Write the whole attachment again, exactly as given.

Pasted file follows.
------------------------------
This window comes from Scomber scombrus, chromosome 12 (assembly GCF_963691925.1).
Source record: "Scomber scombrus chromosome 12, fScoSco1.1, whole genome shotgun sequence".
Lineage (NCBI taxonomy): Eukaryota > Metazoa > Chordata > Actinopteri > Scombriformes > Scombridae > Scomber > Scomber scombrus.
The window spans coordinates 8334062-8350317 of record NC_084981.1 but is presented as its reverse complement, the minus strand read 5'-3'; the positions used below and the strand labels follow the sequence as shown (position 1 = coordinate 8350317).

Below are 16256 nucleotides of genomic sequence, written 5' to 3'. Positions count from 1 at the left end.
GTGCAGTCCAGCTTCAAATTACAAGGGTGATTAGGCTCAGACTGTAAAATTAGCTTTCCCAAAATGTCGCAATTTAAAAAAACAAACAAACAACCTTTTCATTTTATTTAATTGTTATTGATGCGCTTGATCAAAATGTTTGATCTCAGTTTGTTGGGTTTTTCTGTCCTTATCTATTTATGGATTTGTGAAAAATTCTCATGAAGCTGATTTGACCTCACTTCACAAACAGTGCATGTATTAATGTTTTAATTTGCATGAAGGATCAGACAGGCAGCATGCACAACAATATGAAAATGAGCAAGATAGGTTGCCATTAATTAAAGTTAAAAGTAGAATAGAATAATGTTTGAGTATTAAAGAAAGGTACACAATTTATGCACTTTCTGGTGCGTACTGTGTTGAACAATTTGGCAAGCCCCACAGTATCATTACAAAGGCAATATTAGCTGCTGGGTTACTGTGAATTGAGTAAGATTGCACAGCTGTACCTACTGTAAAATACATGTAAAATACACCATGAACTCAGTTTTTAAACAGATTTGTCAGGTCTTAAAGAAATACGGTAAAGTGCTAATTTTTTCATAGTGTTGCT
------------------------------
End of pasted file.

This window comes from Scomber scombrus, chromosome 12 (assembly GCF_963691925.1).
Source record: "Scomber scombrus chromosome 12, fScoSco1.1, whole genome shotgun sequence".
Lineage (NCBI taxonomy): Eukaryota > Metazoa > Chordata > Actinopteri > Scombriformes > Scombridae > Scomber > Scomber scombrus.
The window spans coordinates 8334062-8350317 of record NC_084981.1 but is presented as its reverse complement, the minus strand read 5'-3'; the positions used below and the strand labels follow the sequence as shown (position 1 = coordinate 8350317).

Below are 16256 nucleotides of genomic sequence, written 5' to 3'. Positions count from 1 at the left end.
GTGCAGTCCAGCTTCAAATTACAAGGGTGATTAGGCTCAGACTGTAAAATTAGCTTTCCCAAAATGTCGCAATTTAAAAAAACAAACAAACAACCTTTTCATTTTATTTAATTGTTATTGATGCGCTTGATCAAAATGTTTGATCTCAGTTTGTTGGGTTTTTCTGTCCTTATCTATTTATGGATTTGTGAAAAATTCTCATGAAGCTGATTTGACCTCACTTCACAAACAGTGCATGTATTAATGTTTTAATTTGCATGAAGGATCAGACAGGCAGCATGCACAACAATATGAAAATGAGCAAGATAGGTTGCCATTAATTAAAGTTAAAAGTAGAATAGAATAATGTTTGAGTATTAAAGAAAGGTACACAATTTATGCACTTTCTGGTGCGTACTGTGTTGAACAATTTGGCAAGCCCCACAGTATCATTACAAAGGCAATATTAGCTGCTGGGTTACTGTGAATTGAGTAAGATTGCACAGCTGTACCTACTGTAAAATACATGTAAAATACACCATGAACTCAGTTTTTAAACAGATTTGTCAGGTCTTAAAGAAATACGGTAAAGTGCTAATTTTTTCATAGTGTTGCT